Workplace Learning

Workplace learning enables students to develop skills and knowledge, which improves their ability to link curriculum outcomes, and their relevance to lifelong learning.

Workplace learning includes work experience for students who are at least 14, as well as work placement for students studying Vocational Education and Training (VET) subjects.

Workplace learning provides opportunities for students to:

  • explore first-hand the world of work
  • gain job-ready skills and knowledge
  • practice general and industry-specific skills
  • identify career options and pathways
  • be inspired about new work opportunities.

Students are not paid for workplace learning.

The value of workplace learning (PDF 381 KB)


Workplace learning for secondary students in government schools is the policy that supports workplace learning programs in your school.

For advice on workplace learning, contact Career and Workplace Learning.

Workplace Learning Policy and Procedures e-learning (MyPL - NR26976) is mandatory for all staff organising student workplace learning, including work experience and work placement.

Staff including careers advisers, transition advisers, vocational education and training teachers and other staff organising workplace learning are required to complete the online course.

Staff will be required to complete a refresher module every two years from the time they originally completed the training.

Workplace learning only occurs during school terms unless the principal approves a holiday placement for individual Year 11 or 12 students.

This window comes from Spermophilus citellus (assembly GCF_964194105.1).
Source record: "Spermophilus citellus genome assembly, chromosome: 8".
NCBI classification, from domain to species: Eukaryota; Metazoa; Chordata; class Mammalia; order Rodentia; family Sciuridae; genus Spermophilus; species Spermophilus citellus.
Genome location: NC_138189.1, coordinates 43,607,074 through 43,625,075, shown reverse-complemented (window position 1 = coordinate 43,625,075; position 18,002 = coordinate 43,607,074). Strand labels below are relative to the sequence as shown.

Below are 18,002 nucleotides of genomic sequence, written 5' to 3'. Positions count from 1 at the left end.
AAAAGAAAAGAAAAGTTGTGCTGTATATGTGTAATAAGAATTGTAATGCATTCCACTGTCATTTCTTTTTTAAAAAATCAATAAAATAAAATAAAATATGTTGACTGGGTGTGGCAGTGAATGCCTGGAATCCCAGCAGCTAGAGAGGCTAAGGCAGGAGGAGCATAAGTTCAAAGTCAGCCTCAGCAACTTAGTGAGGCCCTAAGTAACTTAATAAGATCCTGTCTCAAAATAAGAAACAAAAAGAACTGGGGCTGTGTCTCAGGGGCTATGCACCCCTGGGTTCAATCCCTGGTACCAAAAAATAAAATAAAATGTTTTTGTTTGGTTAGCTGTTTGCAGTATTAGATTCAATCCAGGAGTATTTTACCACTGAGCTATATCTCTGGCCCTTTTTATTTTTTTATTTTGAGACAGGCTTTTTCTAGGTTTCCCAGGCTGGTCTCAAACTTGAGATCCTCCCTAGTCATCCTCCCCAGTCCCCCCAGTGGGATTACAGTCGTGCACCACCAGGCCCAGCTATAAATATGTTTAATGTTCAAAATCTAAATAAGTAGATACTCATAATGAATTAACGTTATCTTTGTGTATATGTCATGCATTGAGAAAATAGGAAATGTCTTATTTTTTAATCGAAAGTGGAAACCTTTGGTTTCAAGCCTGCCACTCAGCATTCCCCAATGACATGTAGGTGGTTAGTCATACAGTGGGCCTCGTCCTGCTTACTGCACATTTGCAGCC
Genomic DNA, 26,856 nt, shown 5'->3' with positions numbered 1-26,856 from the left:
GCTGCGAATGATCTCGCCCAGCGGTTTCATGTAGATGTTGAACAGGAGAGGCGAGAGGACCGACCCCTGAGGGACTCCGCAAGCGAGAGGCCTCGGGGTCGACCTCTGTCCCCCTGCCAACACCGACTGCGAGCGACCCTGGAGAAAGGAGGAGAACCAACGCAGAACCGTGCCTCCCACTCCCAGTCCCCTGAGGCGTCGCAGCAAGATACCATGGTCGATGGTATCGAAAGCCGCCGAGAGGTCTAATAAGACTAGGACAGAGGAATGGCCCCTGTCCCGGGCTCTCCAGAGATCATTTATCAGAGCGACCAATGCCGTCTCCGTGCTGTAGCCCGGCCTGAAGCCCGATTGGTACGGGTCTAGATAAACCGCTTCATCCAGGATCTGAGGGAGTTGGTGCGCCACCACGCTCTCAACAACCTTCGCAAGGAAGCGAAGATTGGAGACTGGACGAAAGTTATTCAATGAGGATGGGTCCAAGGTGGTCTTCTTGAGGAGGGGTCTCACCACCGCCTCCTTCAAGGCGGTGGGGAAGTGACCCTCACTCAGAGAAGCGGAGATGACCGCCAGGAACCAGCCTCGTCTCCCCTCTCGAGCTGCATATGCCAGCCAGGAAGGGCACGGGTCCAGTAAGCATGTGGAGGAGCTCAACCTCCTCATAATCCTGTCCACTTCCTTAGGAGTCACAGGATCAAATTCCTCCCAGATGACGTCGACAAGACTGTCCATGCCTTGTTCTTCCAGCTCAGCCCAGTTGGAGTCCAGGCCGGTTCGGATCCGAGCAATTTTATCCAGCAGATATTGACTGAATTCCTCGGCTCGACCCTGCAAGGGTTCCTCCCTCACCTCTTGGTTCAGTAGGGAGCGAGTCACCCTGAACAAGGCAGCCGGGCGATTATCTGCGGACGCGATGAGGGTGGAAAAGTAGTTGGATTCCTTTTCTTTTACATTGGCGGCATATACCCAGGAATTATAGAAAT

However, placements are not allowed in the December–January school holidays. See below for further information:

Scheduling Workplace Learning

Students spend time in an industry or job of their choice during work experience. Students can be inspired and motivated by the people they meet and benefit from connecting with employers.

Arrangements are made with school approval. Talk to your school careers adviser for more information.

Work experience helps students:

  • link classroom learning to the workplace
  • put classroom learning into practice
  • decide if they like the job or industry
  • learn the realities of the workplace
  • understand study, training and work opportunities
  • choose elective subjects
  • prepare for life after school.

Suitable pre-placement activities such as myworkexperience must be provided by the school to prepare all students for workplace learning and to optimise the planned workplace learning experience.

Link to information about work experience opportunities.

Work placement is a mandatory requirement of many VET courses, including Industry Curriculum Framework (ICF) and some VET Board Endorsed courses. Students develop industry specific competencies, employability skills and appropriate work attitudes in a work environment.

Most industries work outside school hours so students must be flexible and prepared to travel. For example, construction students might start at 7am and hospitality students may work evenings.

Completion of 70 hours of work placement during Years 11 and 12 is usual. The school or external VET (EVET) provider will organise a suitable host employer.

Industry Curriculum Framework courses

Students must complete work placement as part of their ICF studies. Placements are coordinated by a work placement service provider but some may be organised by schools and EVET providers.

VET Board Endorsed courses